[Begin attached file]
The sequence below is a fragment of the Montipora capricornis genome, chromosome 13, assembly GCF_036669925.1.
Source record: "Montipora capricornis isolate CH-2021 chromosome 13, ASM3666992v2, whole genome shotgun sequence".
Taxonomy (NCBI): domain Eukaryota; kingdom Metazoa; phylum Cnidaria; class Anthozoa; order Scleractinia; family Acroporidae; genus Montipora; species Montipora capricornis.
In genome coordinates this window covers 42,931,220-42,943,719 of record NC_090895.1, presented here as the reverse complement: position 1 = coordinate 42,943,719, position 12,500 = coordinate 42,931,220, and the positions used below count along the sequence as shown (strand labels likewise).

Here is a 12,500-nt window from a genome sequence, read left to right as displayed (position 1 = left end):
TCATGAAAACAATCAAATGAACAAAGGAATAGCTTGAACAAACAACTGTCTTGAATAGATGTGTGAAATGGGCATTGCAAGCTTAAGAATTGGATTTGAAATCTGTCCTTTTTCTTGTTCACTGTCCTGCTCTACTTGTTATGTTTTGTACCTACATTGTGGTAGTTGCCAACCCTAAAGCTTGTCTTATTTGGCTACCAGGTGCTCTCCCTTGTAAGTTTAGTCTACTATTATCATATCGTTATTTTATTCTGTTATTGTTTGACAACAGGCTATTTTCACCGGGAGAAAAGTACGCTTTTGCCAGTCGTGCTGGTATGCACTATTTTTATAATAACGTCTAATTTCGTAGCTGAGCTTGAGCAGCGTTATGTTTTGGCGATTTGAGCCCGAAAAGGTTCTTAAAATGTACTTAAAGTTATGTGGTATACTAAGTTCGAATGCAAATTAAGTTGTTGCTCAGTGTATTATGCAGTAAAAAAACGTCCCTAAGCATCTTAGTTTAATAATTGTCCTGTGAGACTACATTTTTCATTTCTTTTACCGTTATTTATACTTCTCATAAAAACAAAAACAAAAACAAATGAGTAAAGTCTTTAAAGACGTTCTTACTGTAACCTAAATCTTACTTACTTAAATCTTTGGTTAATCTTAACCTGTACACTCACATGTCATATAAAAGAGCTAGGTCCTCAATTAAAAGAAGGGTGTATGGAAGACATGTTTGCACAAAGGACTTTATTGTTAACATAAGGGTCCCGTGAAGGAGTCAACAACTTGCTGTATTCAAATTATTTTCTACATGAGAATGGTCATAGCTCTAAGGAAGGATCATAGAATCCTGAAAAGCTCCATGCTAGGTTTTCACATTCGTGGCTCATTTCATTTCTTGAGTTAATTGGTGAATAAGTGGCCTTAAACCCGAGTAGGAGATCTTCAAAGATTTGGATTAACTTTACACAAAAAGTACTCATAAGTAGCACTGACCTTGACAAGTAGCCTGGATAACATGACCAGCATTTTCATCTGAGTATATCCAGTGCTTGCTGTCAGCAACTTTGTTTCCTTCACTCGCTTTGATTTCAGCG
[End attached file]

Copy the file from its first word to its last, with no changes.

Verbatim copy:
The sequence below is a fragment of the Montipora capricornis genome, chromosome 13, assembly GCF_036669925.1.
Source record: "Montipora capricornis isolate CH-2021 chromosome 13, ASM3666992v2, whole genome shotgun sequence".
Taxonomy (NCBI): domain Eukaryota; kingdom Metazoa; phylum Cnidaria; class Anthozoa; order Scleractinia; family Acroporidae; genus Montipora; species Montipora capricornis.
In genome coordinates this window covers 42,931,220-42,943,719 of record NC_090895.1, presented here as the reverse complement: position 1 = coordinate 42,943,719, position 12,500 = coordinate 42,931,220, and the positions used below count along the sequence as shown (strand labels likewise).

Here is a 12,500-nt window from a genome sequence, read left to right as displayed (position 1 = left end):
TCATGAAAACAATCAAATGAACAAAGGAATAGCTTGAACAAACAACTGTCTTGAATAGATGTGTGAAATGGGCATTGCAAGCTTAAGAATTGGATTTGAAATCTGTCCTTTTTCTTGTTCACTGTCCTGCTCTACTTGTTATGTTTTGTACCTACATTGTGGTAGTTGCCAACCCTAAAGCTTGTCTTATTTGGCTACCAGGTGCTCTCCCTTGTAAGTTTAGTCTACTATTATCATATCGTTATTTTATTCTGTTATTGTTTGACAACAGGCTATTTTCACCGGGAGAAAAGTACGCTTTTGCCAGTCGTGCTGGTATGCACTATTTTTATAATAACGTCTAATTTCGTAGCTGAGCTTGAGCAGCGTTATGTTTTGGCGATTTGAGCCCGAAAAGGTTCTTAAAATGTACTTAAAGTTATGTGGTATACTAAGTTCGAATGCAAATTAAGTTGTTGCTCAGTGTATTATGCAGTAAAAAAACGTCCCTAAGCATCTTAGTTTAATAATTGTCCTGTGAGACTACATTTTTCATTTCTTTTACCGTTATTTATACTTCTCATAAAAACAAAAACAAAAACAAATGAGTAAAGTCTTTAAAGACGTTCTTACTGTAACCTAAATCTTACTTACTTAAATCTTTGGTTAATCTTAACCTGTACACTCACATGTCATATAAAAGAGCTAGGTCCTCAATTAAAAGAAGGGTGTATGGAAGACATGTTTGCACAAAGGACTTTATTGTTAACATAAGGGTCCCGTGAAGGAGTCAACAACTTGCTGTATTCAAATTATTTTCTACATGAGAATGGTCATAGCTCTAAGGAAGGATCATAGAATCCTGAAAAGCTCCATGCTAGGTTTTCACATTCGTGGCTCATTTCATTTCTTGAGTTAATTGGTGAATAAGTGGCCTTAAACCCGAGTAGGAGATCTTCAAAGATTTGGATTAACTTTACACAAAAAGTACTCATAAGTAGCACTGACCTTGACAAGTAGCCTGGATAACATGACCAGCATTTTCATCTGAGTATATCCAGTGCTTGCTGTCAGCAACTTTGTTTCCTTCACTCGCTTTGATTTCAGCG